- Advertising is expensive. The marketing fund enables the brand to perform marketing activity that just wouldn't be possible without the contribution of its franchisees. If you didn't pay into such a fund, it would be almost impossible for you to gain brand awareness on a national level.
- There are many different forms of advertising. There are the traditional newspaper ads, TV and radio campaigns, and billboard posters, as well as digital advertising via Pay Per Click, display and social media marketing. What works for one franchise may not work for another. The beauty of a combined marketing fund is that testing can be performed to identify the best format to appeal to the brandís customer base.
- A combination of national advertising along with local marketing initiatives can strengthen brand awareness to your customer base and persuade them to visit your franchise. Itís unlikely that your marketing efforts alone would enable you to reach the number of potential customers that a joint marketing plan can.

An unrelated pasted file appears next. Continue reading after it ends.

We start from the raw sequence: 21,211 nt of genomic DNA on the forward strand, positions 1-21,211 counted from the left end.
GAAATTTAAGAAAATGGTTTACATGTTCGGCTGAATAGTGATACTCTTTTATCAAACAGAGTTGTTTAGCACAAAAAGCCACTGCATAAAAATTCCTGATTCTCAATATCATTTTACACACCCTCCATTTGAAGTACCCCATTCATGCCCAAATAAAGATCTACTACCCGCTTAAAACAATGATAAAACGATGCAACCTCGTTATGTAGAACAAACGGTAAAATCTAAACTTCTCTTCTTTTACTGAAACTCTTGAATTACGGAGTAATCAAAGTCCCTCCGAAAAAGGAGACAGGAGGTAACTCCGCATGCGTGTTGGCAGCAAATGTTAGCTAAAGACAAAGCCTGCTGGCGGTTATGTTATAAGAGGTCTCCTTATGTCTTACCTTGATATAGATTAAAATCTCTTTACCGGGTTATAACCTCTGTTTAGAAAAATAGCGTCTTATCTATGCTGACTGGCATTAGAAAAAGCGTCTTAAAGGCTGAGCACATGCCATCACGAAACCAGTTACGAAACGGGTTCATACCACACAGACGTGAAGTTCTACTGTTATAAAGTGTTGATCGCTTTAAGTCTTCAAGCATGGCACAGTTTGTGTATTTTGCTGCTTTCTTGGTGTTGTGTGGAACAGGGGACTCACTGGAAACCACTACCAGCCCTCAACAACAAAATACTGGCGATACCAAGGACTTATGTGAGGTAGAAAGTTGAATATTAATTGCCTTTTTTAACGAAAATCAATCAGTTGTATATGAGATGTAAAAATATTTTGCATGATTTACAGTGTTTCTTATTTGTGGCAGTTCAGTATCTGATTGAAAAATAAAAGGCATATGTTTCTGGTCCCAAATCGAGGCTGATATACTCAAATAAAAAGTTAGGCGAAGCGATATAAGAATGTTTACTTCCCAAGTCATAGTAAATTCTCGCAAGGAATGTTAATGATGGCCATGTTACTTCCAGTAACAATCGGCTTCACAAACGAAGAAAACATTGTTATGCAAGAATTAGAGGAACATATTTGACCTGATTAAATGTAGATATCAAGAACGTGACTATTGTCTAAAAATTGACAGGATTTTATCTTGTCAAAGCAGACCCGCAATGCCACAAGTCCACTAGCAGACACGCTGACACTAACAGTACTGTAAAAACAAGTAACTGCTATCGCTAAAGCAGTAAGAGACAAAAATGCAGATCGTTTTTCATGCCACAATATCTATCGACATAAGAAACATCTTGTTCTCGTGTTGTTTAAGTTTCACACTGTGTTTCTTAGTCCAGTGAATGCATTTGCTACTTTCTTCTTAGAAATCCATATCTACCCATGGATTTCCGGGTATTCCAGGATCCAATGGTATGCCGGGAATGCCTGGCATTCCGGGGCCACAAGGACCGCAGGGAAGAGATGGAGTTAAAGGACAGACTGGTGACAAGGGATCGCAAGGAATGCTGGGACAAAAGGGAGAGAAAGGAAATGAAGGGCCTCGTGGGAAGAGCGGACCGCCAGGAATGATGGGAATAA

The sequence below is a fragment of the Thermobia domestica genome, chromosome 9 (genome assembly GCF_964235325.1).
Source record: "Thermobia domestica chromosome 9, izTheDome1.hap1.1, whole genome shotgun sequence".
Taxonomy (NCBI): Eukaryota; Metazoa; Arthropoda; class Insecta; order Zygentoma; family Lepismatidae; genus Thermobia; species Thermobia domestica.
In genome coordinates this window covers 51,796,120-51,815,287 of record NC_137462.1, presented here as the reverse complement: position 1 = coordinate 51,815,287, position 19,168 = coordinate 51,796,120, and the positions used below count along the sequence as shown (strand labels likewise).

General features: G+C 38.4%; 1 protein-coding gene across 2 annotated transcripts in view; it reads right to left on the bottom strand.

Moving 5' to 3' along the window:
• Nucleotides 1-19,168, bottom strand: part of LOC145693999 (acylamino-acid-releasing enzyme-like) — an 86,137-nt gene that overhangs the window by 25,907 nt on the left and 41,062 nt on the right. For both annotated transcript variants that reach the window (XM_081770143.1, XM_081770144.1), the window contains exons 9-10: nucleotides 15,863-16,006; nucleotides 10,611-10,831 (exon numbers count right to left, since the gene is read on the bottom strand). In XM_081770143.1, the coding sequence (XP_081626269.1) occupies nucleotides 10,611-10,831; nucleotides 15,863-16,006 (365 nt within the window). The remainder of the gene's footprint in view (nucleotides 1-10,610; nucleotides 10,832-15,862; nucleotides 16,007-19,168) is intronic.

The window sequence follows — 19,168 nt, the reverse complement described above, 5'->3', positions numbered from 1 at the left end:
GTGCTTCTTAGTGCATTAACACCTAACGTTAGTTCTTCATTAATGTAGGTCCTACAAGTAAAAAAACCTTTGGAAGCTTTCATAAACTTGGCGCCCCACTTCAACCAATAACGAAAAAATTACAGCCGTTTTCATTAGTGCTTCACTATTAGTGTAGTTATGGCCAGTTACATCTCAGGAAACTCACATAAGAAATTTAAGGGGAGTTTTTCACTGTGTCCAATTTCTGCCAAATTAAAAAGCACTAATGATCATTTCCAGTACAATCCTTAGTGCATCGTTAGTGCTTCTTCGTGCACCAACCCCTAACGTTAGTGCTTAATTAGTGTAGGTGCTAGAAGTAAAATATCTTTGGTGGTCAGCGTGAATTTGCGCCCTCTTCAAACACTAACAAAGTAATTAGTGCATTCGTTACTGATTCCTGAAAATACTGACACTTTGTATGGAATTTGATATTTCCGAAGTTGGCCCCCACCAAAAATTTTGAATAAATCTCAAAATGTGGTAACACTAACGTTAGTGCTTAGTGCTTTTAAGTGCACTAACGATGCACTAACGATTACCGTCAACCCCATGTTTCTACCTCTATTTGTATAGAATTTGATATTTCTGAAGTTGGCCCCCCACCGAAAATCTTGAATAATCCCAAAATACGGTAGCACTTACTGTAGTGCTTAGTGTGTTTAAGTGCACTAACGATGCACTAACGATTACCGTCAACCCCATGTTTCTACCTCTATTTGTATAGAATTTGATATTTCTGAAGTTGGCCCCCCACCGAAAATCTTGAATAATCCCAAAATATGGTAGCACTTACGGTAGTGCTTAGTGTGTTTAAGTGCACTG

What if I donít think the marketing justifies the fee?
It's essential that you raise any issues regarding the quality and quantity of the national marketing initiatives with your franchisor as soon as possible. They may also have similar concerns, and you can work together to overcome the problems that the current marketing activity is experiencing.
Whatever happens, donít be tempted to withhold paying your fees. This is not the right way to deal with the situation. Not only will this result in loss of trust between you and the franchisor but will put you in breach of your franchise agreement. If this is the case, then the franchisor is entitled to terminate the deal, leaving you with very little.
Instead, be open and honest with the franchisor about your expectations versus reality. Itís in both of your interests for the marketing fee to be spent on the most effective advertising, so cooperate to develop the most successful marketing plan that you can.
The Editorial Team, Point Franchise ©